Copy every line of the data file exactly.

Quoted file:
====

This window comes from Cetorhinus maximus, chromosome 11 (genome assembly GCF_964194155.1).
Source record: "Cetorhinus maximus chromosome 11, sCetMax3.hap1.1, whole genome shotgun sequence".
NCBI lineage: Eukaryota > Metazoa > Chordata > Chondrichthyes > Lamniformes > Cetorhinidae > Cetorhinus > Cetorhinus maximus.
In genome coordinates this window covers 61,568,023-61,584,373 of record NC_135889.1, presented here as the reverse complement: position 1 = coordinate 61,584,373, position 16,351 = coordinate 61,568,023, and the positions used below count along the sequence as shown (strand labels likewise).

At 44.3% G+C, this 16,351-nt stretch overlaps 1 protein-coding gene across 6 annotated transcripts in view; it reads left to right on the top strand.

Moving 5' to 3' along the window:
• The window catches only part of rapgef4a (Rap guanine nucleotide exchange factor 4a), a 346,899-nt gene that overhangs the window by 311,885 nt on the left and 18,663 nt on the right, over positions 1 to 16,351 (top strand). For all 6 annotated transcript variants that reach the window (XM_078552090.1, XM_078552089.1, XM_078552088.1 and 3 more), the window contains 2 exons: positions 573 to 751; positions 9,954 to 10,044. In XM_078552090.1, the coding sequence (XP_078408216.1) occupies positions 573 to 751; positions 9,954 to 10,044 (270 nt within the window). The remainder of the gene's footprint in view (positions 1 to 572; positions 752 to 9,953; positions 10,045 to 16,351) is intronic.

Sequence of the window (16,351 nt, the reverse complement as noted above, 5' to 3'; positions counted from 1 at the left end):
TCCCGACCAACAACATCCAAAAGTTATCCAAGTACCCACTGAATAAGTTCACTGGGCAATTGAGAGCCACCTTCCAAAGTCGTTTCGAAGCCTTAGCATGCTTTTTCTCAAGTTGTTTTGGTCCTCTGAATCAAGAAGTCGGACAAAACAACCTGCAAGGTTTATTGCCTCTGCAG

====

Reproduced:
This window comes from Cetorhinus maximus, chromosome 11 (genome assembly GCF_964194155.1).
Source record: "Cetorhinus maximus chromosome 11, sCetMax3.hap1.1, whole genome shotgun sequence".
NCBI lineage: Eukaryota > Metazoa > Chordata > Chondrichthyes > Lamniformes > Cetorhinidae > Cetorhinus > Cetorhinus maximus.
In genome coordinates this window covers 61,568,023-61,584,373 of record NC_135889.1, presented here as the reverse complement: position 1 = coordinate 61,584,373, position 16,351 = coordinate 61,568,023, and the positions used below count along the sequence as shown (strand labels likewise).

At 44.3% G+C, this 16,351-nt stretch overlaps 1 protein-coding gene across 6 annotated transcripts in view; it reads left to right on the top strand.

Moving 5' to 3' along the window:
• The window catches only part of rapgef4a (Rap guanine nucleotide exchange factor 4a), a 346,899-nt gene that overhangs the window by 311,885 nt on the left and 18,663 nt on the right, over positions 1 to 16,351 (top strand). For all 6 annotated transcript variants that reach the window (XM_078552090.1, XM_078552089.1, XM_078552088.1 and 3 more), the window contains 2 exons: positions 573 to 751; positions 9,954 to 10,044. In XM_078552090.1, the coding sequence (XP_078408216.1) occupies positions 573 to 751; positions 9,954 to 10,044 (270 nt within the window). The remainder of the gene's footprint in view (positions 1 to 572; positions 752 to 9,953; positions 10,045 to 16,351) is intronic.

Sequence of the window (16,351 nt, the reverse complement as noted above, 5' to 3'; positions counted from 1 at the left end):
TCCCGACCAACAACATCCAAAAGTTATCCAAGTACCCACTGAATAAGTTCACTGGGCAATTGAGAGCCACCTTCCAAAGTCGTTTCGAAGCCTTAGCATGCTTTTTCTCAAGTTGTTTTGGTCCTCTGAATCAAGAAGTCGGACAAAACAACCTGCAAGGTTTATTGCCTCTGCAG